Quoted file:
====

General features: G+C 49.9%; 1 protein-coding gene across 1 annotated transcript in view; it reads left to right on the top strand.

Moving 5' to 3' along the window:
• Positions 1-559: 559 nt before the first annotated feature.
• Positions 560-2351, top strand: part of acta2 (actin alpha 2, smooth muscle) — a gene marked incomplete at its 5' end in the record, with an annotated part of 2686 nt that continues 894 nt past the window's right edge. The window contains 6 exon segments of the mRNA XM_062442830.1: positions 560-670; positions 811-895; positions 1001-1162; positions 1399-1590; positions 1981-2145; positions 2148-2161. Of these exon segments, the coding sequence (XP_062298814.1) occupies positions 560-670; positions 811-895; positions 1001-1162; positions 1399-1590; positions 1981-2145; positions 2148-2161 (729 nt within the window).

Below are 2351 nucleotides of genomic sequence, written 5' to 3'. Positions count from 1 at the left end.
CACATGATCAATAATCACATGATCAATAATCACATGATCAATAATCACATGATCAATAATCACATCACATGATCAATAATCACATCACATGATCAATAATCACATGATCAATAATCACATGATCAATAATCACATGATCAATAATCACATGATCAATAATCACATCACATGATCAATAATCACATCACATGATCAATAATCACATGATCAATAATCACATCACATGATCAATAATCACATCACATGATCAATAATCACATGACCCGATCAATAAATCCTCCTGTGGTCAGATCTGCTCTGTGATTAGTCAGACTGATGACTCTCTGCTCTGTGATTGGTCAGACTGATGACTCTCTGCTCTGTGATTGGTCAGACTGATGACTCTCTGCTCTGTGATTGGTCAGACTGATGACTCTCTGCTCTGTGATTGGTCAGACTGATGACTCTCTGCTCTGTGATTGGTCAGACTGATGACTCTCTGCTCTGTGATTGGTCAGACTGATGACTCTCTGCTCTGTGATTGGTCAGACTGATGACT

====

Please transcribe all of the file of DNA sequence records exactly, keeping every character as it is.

General features: G+C 49.9%; 1 protein-coding gene across 1 annotated transcript in view; it reads left to right on the top strand.

Moving 5' to 3' along the window:
• Positions 1-559: 559 nt before the first annotated feature.
• Positions 560-2351, top strand: part of acta2 (actin alpha 2, smooth muscle) — a gene marked incomplete at its 5' end in the record, with an annotated part of 2686 nt that continues 894 nt past the window's right edge. The window contains 6 exon segments of the mRNA XM_062442830.1: positions 560-670; positions 811-895; positions 1001-1162; positions 1399-1590; positions 1981-2145; positions 2148-2161. Of these exon segments, the coding sequence (XP_062298814.1) occupies positions 560-670; positions 811-895; positions 1001-1162; positions 1399-1590; positions 1981-2145; positions 2148-2161 (729 nt within the window).

Below are 2351 nucleotides of genomic sequence, written 5' to 3'. Positions count from 1 at the left end.
CACATGATCAATAATCACATGATCAATAATCACATGATCAATAATCACATGATCAATAATCACATCACATGATCAATAATCACATCACATGATCAATAATCACATGATCAATAATCACATGATCAATAATCACATGATCAATAATCACATGATCAATAATCACATCACATGATCAATAATCACATCACATGATCAATAATCACATGATCAATAATCACATCACATGATCAATAATCACATCACATGATCAATAATCACATGACCCGATCAATAAATCCTCCTGTGGTCAGATCTGCTCTGTGATTAGTCAGACTGATGACTCTCTGCTCTGTGATTGGTCAGACTGATGACTCTCTGCTCTGTGATTGGTCAGACTGATGACTCTCTGCTCTGTGATTGGTCAGACTGATGACTCTCTGCTCTGTGATTGGTCAGACTGATGACTCTCTGCTCTGTGATTGGTCAGACTGATGACTCTCTGCTCTGTGATTGGTCAGACTGATGACTCTCTGCTCTGTGATTGGTCAGACTGATGACT